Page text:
Friday, November 16, 2007

Epic rides of 2007

18% hill on Charlevoix ride, my biggest and hardest ride of the year, but not an epic!

When I tell my coworkers about my rides, they seem to think I have a lot of adventure.

I can tell you a secret: there's adventure, and then there's a special flavour of adventure we call... the epic adventure.

With my usual crack-of-noon departure times, my rides often flirt with uh-oh it's night time. This is rare however, and usually I benefit immensely because I get the beautiful light of late afternoon and sunset.

But daylight is something you don't really need to ride a bike.

I like to think that an epic builds character. Rain, which forces me to put my head down and pedal like hell (there's really no other way to say it) has created many an epic ride.

Last years ride upstate New York ride of "Chateaugay" - Malone - Pauls Smiths and back was incredibly intense. I was riding extra-hard until about mile 85, then I was dead meat. There was lots of coasting the last 15 miles.

How do you know you are coasting too much? When a little girl yells from a house alongside the road to tell me to "Ride that bike!"

I've tried in recent years to avoid epic rides that involve any sort of personal injury. Once you have seen your own bone, a lesson should be learned.

Epics can be unexpectedly long, or intense, things which crank up the dead meat factor. (oh, and can cause that joy of joys, calf cramps!) Happily, I was in good shape and didn't have any exhaustion rides this year. This summer I did try a time trial, and I can say honestly I hate flat land riding! Give me the variable terrain of hills any day. For some people, hills kills, for me it's the flats. But I drag my flatland friends on hill rides, and they seem to have to endure some super-human efforts to keep up with me. Partly because they haven't yet bought a real road bike. (A custom road racing bike was the first thing I bought after I finished university and got me a real job!)

"Grunt...owww, grunt, owww, grunt ooow," said my friend Jim.

"Are you ok?" I asked.

"Grunt...owww, grunt, owww, grunt ooow, yeah, ok, "Grunt...owww, grunt, owww, grunt ooow, I'm ok," he said.

That's good enough for me, we keep going!

Geez dude, get a faster bike. I promise it'll be a lot more fun!

So then a real epic ride should be a combination of some different factors.

Longer than expected ride duration, bad weather, exhaustion, bike problems, medical events, heat, insects, less than perfect directions, "interesting" road construction challenges, partner failure, none of these affect the joy of the ride. My worst ride ever is better than a day at work stuck in an office, sitting inert while driving a computer.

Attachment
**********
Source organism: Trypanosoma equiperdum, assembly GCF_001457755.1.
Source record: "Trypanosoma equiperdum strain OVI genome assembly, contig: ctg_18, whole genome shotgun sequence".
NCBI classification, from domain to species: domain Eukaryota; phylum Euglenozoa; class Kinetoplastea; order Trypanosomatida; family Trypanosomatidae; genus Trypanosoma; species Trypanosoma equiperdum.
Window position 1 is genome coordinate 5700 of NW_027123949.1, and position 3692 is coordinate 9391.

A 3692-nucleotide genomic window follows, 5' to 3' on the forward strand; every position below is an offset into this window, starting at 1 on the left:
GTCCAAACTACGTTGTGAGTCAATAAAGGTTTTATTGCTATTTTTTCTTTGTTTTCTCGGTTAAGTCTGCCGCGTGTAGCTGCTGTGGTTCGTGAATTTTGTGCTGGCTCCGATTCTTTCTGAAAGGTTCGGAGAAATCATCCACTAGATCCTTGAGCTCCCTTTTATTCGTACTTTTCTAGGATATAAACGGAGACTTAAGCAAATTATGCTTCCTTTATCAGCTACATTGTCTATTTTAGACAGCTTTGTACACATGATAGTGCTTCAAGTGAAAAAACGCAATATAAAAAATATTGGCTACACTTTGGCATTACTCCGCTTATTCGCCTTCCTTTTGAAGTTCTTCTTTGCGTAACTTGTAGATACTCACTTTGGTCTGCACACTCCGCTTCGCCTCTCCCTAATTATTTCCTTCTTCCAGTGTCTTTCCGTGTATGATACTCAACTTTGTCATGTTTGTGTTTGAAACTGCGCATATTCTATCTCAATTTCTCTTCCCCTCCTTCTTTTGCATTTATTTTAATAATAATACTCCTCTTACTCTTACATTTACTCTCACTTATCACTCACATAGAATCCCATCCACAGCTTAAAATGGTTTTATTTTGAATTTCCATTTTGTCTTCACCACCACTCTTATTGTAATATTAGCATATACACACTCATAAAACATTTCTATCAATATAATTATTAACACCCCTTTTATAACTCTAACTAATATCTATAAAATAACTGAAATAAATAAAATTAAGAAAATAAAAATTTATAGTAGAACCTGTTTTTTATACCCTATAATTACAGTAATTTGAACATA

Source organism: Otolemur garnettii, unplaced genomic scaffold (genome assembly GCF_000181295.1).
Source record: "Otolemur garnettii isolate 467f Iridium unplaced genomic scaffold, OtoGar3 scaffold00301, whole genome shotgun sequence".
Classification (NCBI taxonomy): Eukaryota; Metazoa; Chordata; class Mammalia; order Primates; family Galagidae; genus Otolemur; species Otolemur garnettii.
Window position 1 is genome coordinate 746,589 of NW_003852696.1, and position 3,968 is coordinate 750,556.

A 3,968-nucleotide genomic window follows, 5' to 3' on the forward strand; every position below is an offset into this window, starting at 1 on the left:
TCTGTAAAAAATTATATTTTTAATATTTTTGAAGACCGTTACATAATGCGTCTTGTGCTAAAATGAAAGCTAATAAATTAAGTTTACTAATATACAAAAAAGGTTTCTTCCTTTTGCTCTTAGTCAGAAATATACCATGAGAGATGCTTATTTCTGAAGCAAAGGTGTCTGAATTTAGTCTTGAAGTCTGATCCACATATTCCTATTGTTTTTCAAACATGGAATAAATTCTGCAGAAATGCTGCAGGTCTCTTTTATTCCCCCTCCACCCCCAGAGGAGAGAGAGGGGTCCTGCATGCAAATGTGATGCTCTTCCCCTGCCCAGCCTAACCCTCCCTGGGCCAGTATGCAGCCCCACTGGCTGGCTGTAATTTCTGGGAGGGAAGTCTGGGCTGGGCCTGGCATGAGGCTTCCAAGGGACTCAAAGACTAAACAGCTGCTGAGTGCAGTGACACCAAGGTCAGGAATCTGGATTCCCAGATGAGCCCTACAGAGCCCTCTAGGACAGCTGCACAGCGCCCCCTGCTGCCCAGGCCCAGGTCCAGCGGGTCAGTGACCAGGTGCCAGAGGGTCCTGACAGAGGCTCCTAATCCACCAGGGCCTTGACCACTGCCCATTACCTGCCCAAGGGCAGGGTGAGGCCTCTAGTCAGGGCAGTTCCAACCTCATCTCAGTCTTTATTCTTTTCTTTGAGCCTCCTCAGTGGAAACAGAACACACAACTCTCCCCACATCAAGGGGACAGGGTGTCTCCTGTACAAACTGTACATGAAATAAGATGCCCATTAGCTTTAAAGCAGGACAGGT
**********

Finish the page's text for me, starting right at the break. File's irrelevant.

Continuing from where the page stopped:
Lyon Mountain from village, about to begin the downhill return to Canada

My first Ormstown-Lyon Mountain ride is one of the big epic rides of the year. It was a new ride, I was cross the border on bike and was out of the country and all alone, the terrain was hard, especially the killer hill north of Dannemora (but it had refreshing water springs at top of hill), there were two missed turns (these can have major consequences), but I actually got home in time for supper. (wait, I got home in time for supper? this can't be an epic!)

In between me and Chertsey, Quebec (and home!) was this missing bridge

Then there was the ride from Shawbridge to Rawdon, coming back by Chertsey and St-Margeritte. Except the bridge two miles from Chertsey was missing. Major backtrack, then I had to decide if I wanted to abort and ride the shorter way back retracing my outward ride-segment. I decided no, I'd backtrack and take alternate route to Chertsey and continue on original loop ride.

I had to push long and hard, to make the distance in the daylight. I lost. Here was a time when darkness caught me, and I finished in the total darkness. Spooky! But the last 30 minutes were on P'tit train de nord downhill from st-adele. So, not really too painful overall. (Hey, my seat-butt interface zone was seriously tenderized on this ride!)

No, my real epic ride of 2007 was St-Hermengilde - St-Malo - East Hereford. The map I printed showed a fine, excellent road. On the ground it was a cow-track. Well, it did take me though a beautiful sort-of-mountain pass. What added that epic-flavour was a that I decided to take an optional ride down to the us border along the beautiful Hall river valley. Turning around at the border was when the lightning and heavy rain started. I spent an hour under a tree, but had to ultimately ride in the rain back to the car with lesser, but still major league lightning. Not recommended!

Heavy rain and lightning, and me stuck under a tree 30 km from the car!


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